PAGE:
Did we pull it off without O falling asleep? Would it actually scare my husband? Watch for yourself. (Please excuse my maniacal laugh. Somehow, even though I knew it was coming at that exact moment, his “Merry Christmas” still made me jump. And that made me laugh like a madwoman.)

Even though it took so much longer than we anticipated, we pulled it off! I think it was so successful, we don’t even have to try to top it. At all. Ever.

Home Feely Humnifub

I just have to share this lesson we had for tonight’s Family Home Evening, or as my mother-in-law calls it, Home Feely Humnifub. Since we’ve been going through some sudden, unexpected home renovations lately, our humnifubs have involved lots of power tools. Tonight, we were able to return to our old routine, and I was pretty pleased with how it all turned out.

We took our lesson from Robert D. Hales’ talk Becoming a Disciple of Our Lord Jesus Christ, and from 2 Peter 1:5-7. We had one of our teenagers read the scripture listing Christlike attributes while our youngest put wordstrips with each attribute in the correct order. We then discussed what each attribute meant, and how they related to each other.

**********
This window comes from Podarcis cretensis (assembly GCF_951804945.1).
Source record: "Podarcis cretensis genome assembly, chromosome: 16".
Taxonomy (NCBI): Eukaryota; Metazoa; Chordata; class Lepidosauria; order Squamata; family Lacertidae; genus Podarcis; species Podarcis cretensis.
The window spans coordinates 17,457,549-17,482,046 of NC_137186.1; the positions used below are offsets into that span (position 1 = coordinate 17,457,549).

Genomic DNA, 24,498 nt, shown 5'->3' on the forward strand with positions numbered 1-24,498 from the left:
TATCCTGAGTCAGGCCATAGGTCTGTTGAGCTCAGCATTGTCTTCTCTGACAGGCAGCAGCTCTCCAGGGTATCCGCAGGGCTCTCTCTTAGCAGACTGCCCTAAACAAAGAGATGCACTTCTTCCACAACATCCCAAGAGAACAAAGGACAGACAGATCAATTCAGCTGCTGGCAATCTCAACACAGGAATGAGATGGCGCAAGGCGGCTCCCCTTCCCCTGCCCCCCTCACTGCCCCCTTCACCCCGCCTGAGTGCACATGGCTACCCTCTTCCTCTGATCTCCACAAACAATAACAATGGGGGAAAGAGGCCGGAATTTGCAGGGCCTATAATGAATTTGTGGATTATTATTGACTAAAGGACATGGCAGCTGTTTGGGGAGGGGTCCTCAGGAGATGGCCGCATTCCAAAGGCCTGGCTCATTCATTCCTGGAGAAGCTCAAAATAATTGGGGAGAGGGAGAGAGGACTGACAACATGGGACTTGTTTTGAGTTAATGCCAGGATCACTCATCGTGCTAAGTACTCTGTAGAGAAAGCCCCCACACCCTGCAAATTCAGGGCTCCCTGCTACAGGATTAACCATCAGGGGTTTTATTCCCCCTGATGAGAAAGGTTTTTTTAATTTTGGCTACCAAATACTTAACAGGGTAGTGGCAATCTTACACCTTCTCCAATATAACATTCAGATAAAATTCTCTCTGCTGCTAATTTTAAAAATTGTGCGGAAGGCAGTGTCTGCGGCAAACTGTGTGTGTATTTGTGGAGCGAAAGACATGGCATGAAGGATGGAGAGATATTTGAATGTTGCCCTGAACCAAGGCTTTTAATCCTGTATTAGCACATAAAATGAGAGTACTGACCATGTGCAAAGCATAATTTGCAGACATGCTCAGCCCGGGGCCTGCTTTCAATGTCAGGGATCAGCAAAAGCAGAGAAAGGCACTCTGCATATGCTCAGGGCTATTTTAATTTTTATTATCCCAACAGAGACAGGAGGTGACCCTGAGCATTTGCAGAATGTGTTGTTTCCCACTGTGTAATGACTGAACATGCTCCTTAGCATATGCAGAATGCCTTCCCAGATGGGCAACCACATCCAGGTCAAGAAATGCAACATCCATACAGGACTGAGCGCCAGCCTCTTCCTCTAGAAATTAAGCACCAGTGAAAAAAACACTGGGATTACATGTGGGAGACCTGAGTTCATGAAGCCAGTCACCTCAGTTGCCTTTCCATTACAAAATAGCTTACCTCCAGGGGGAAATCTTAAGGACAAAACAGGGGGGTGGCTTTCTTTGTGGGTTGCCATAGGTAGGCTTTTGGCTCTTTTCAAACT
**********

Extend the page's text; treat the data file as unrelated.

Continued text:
Then we read and discussed the following quotes from Elder Hales’ talk:

Many people hear the word disciple and think it means only “follower.” But genuine discipleship is a state of being. This suggests more than studying and applying a list of individual attributes. Disciples live so that the characteristics of Christ are woven into the fiber of their beings, as into a spiritual tapestry.”

As we earnestly strive to be true disciples of Jesus Christ, these characteristics will be interwoven, added upon, and interactively strengthened in us. There will be no disparity between the kindness we show our enemies and the kindness we bestow on our friends. We will be as honest when no one is looking as when others are watching. We will be as devoted to God in the public square as we are in our private closet.”

And then came the really fun part. We rolled out eight strands of dough (one for each of the attributes we discussed).


Using the recipe and braiding instructions here, we wove together each of the eight attributes into one lovely loaf of bread.


And it looked even better after baking.